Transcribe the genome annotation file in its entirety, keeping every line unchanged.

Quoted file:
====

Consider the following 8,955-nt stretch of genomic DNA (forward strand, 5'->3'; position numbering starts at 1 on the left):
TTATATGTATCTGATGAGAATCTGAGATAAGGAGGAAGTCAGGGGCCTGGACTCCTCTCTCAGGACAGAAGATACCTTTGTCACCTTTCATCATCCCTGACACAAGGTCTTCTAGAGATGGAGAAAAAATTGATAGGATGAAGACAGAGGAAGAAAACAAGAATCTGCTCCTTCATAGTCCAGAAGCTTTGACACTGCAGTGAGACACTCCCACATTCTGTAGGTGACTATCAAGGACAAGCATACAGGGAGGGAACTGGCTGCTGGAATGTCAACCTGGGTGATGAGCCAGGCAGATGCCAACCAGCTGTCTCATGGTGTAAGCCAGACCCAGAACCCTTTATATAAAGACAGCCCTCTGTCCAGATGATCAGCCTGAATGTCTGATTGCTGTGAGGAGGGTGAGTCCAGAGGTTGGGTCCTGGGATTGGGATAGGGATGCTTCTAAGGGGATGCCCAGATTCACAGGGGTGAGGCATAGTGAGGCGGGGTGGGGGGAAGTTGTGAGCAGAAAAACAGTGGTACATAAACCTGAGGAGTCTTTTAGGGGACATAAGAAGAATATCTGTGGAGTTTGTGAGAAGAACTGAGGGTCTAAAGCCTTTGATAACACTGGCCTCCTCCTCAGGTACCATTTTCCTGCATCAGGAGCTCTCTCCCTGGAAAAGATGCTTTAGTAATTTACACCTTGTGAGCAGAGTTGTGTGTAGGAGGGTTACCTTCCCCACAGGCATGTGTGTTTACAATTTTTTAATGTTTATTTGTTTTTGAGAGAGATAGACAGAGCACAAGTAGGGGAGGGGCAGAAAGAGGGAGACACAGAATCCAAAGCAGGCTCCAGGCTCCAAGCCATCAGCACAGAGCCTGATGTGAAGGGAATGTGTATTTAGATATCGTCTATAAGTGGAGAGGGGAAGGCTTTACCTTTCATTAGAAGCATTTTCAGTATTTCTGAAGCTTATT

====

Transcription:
Consider the following 8,955-nt stretch of genomic DNA (forward strand, 5'->3'; position numbering starts at 1 on the left):
TTATATGTATCTGATGAGAATCTGAGATAAGGAGGAAGTCAGGGGCCTGGACTCCTCTCTCAGGACAGAAGATACCTTTGTCACCTTTCATCATCCCTGACACAAGGTCTTCTAGAGATGGAGAAAAAATTGATAGGATGAAGACAGAGGAAGAAAACAAGAATCTGCTCCTTCATAGTCCAGAAGCTTTGACACTGCAGTGAGACACTCCCACATTCTGTAGGTGACTATCAAGGACAAGCATACAGGGAGGGAACTGGCTGCTGGAATGTCAACCTGGGTGATGAGCCAGGCAGATGCCAACCAGCTGTCTCATGGTGTAAGCCAGACCCAGAACCCTTTATATAAAGACAGCCCTCTGTCCAGATGATCAGCCTGAATGTCTGATTGCTGTGAGGAGGGTGAGTCCAGAGGTTGGGTCCTGGGATTGGGATAGGGATGCTTCTAAGGGGATGCCCAGATTCACAGGGGTGAGGCATAGTGAGGCGGGGTGGGGGGAAGTTGTGAGCAGAAAAACAGTGGTACATAAACCTGAGGAGTCTTTTAGGGGACATAAGAAGAATATCTGTGGAGTTTGTGAGAAGAACTGAGGGTCTAAAGCCTTTGATAACACTGGCCTCCTCCTCAGGTACCATTTTCCTGCATCAGGAGCTCTCTCCCTGGAAAAGATGCTTTAGTAATTTACACCTTGTGAGCAGAGTTGTGTGTAGGAGGGTTACCTTCCCCACAGGCATGTGTGTTTACAATTTTTTAATGTTTATTTGTTTTTGAGAGAGATAGACAGAGCACAAGTAGGGGAGGGGCAGAAAGAGGGAGACACAGAATCCAAAGCAGGCTCCAGGCTCCAAGCCATCAGCACAGAGCCTGATGTGAAGGGAATGTGTATTTAGATATCGTCTATAAGTGGAGAGGGGAAGGCTTTACCTTTCATTAGAAGCATTTTCAGTATTTCTGAAGCTTATT